In "Dear Future Generations: Sorry", Prince Ea, American rapper and activist, expresses an emotional message to the upcoming generation in a 6 minutes video. In his video, he apologizes to the future generations for numerous problems we have today like climate change, animal extinction and deforestation; where he makes the following claim:

Well let me tell you that trees are amazing, and I mean, we literally breath the air they are creating, and they clean up our pollution, our carbon, store and purify water, give us medicine that cures ours diseases, food that feeds us. Which is why I am so sorry, to tell you that, we burned them down. Cut them down with brutal machines, horrific, at a rate of 40 football fields every minute, that's 50% of all the trees in the world all gone in the last 100 years.

The video has gone viral and been viewed more than 80,000,000 times, Facebook indicated. Dubious of Ea's claim, I did some small research to find a statement by the Food and Agriculture Organization (FAO) saying that in the last years, the volume of forest growth was up by 42%, which partially contradicts with Prince Ea's claim:

Forest growth nationally has exceeded harvest since the 1940s. By 1997 forest growth exceeded harvest by 42 percent and the volume of forest growth was 380 percent greater than it had been in 1920.

Mother Nature Network analyzed the report and concluded that there were more trees than there were 100 years ago.

Did 50% of the world's trees perish in the last 100 years?

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    Well, look, 100% of the world's people perished in the last 200 years, right? So 50% of trees perished in the last 100 years just means that of all trees alive 100 years ago, 50% are no longer alive. But of course it could still be that there are many trees less than 100 years old. Maybe Prince Era and FAO are both right!
    – GEdgar
    Aug 30, 2015 at 18:14
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    Can you clarify whether the claim is that there are 50% fewer trees in the world than 100 years ago, or that 50% of the trees alive 100 years ago are now dead? Aug 31, 2015 at 2:50
  • I think the quotes provided and the context of the speech in which they were delivered, make it clear that he was suggesting there were 50% fewer trees (or equivalently 50% of the biomass, or 50% of the land area) rather than that the half-life of trees is less than 100 years.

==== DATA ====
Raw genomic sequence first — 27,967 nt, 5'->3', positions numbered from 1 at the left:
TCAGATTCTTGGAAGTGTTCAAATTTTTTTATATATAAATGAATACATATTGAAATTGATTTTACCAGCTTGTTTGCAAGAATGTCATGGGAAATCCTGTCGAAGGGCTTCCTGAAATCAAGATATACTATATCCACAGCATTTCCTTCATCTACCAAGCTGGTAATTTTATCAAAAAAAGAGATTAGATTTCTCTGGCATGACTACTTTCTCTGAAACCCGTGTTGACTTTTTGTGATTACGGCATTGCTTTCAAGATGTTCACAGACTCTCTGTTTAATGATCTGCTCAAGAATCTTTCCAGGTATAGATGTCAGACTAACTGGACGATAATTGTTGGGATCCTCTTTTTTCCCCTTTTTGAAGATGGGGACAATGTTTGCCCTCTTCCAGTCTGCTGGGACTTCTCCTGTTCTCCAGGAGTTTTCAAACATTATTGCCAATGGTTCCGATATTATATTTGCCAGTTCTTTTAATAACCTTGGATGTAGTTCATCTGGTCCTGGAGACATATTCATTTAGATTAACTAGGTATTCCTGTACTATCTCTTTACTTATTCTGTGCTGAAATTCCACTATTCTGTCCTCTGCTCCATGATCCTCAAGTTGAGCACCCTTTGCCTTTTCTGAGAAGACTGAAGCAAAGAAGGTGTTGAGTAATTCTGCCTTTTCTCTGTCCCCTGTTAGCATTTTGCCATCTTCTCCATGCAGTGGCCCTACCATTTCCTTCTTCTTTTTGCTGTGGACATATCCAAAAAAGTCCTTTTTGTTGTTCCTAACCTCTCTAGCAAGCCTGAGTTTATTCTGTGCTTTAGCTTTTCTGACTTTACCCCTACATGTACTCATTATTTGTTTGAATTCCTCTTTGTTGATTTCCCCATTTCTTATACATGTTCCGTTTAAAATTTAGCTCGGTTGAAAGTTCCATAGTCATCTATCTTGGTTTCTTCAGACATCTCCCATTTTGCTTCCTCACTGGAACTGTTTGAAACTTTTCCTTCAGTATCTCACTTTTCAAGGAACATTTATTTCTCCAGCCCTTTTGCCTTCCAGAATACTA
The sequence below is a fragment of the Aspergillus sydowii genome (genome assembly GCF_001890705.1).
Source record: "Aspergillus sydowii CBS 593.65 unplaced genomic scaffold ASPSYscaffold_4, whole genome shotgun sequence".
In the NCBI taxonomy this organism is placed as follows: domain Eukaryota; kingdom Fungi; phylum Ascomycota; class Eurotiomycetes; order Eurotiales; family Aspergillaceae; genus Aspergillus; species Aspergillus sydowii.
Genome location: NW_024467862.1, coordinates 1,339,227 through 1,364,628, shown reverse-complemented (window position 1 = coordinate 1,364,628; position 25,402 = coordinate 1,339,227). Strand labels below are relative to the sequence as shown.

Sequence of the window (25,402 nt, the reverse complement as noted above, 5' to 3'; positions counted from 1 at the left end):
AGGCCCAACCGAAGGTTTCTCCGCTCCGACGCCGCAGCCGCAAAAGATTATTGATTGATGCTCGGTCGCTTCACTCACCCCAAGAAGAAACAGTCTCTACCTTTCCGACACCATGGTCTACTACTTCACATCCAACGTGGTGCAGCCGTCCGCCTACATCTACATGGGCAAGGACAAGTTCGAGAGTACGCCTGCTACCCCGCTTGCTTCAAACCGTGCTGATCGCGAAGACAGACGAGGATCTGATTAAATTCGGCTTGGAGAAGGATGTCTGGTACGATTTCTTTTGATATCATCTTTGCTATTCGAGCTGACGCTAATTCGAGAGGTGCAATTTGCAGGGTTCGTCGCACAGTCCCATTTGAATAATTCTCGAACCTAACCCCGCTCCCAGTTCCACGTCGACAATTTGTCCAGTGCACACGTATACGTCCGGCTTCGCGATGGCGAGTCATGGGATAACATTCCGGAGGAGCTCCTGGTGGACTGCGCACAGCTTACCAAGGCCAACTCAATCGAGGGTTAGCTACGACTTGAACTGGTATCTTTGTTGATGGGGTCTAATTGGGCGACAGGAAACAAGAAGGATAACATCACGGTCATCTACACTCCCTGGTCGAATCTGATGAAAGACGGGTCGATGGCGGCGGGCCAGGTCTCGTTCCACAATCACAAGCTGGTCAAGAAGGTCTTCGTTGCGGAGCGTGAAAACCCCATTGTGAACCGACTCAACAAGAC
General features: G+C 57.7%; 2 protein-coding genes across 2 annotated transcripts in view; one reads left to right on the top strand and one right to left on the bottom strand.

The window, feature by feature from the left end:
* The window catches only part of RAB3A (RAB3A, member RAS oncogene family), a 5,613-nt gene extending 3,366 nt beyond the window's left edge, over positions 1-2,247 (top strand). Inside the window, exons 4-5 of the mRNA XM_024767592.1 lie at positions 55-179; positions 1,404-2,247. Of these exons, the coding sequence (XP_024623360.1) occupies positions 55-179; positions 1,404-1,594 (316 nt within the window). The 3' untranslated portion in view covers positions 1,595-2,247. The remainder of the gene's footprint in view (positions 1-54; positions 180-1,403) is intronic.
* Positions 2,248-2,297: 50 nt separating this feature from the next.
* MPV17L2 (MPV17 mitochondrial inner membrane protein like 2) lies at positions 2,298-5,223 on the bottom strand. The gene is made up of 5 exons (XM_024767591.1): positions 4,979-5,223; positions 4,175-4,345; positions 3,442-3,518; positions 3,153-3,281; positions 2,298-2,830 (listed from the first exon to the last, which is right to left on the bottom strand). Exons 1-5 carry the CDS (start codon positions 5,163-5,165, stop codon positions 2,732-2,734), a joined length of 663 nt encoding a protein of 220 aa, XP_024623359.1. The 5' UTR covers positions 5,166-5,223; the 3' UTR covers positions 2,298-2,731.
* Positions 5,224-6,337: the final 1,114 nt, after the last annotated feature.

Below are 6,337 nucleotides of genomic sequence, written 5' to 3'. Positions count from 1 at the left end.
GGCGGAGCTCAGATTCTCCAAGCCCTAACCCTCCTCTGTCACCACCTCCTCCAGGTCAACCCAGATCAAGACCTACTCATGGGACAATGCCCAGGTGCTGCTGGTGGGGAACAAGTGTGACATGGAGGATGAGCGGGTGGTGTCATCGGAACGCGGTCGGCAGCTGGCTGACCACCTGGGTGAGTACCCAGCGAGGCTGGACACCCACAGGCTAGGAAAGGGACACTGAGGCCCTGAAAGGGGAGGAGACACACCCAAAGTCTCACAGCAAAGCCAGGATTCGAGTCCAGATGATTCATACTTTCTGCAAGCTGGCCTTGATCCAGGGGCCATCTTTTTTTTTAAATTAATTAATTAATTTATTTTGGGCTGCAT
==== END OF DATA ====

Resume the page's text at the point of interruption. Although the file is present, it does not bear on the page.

– Oddthinking
    Aug 31, 2015 at 10:10
  • Prince Ea's lyrics are not clear. Since it is addressed to a future generation, it could be addressed to a time 100 years from now. He could be saying that between now and 100 years in the future we will have killed 50% of the trees in the world. The real claim here is "at a rate of 40 football fields every minute". Is that really today's rate of deforestation? Jun 22, 2016 at 15:57

1 Answer 1


The UN Food and Agricultural Organisation (FAO)'s forest report State of the World’s Forests states that forests cover 4 billion hectares of the Earth's surface:

Forests currently cover about 4 billion hectares, about 31 percent of the earth’s land surface (FAO, 2010b).

It also provides a graph of human deforestation over the past 200 years:

enter image description here

As can be seen in the graph, roughly 0.6 billion hectares of forest has been lost over the past century, from 1900 (1.2 billion hectares lost) to 2010 (1.8 billion hectares lost).

Therefore, the total forest cover has decreased by approximately 13% in the past century, which hardly reaches the level claimed. Unless the forests cut down are almost 4 times denser per unit area than the average forest, it is also unlikely that half of the total number of trees was cut down.

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    does this take into account re-planting of trees?
    – Himarm
    Sep 1, 2015 at 14:14
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    @Himarm The text near the graph is not very clear, but later on the paper seems to imply that the graph is for net deforestation. In any case, the total amount of forest has definitely not decreased by 50%.
    – March Ho
    Sep 1, 2015 at 14:26
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    @Bakuriu Only very, very partly.
    – gerrit
    Sep 7, 2015 at 15:02
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    @MarchHo Where you say "from 1900 (0.9 billion hectares lost) to 2010 (1.95 billion hectares lost)", I think you are reading the population line instead of the deforestation line. Instead, it's about 1.2 billion hectares lost by 1900 and 1.8 hectares lost by 2010. 0.6 hectares lost in the past century. 0.6/(4 + 0.6) = 0.13. 13% lost in the past century.
    – DavePhD
    Jan 19, 2016 at 15:25
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    @gerrit I don't know whether the satellite evidence can separately account for trees, but it clearly shows the earth is getting significantly greener in the last few decades and much of this is driven by carbon dioxide levels.
    – matt_black
    Jun 25, 2016 at 10:12

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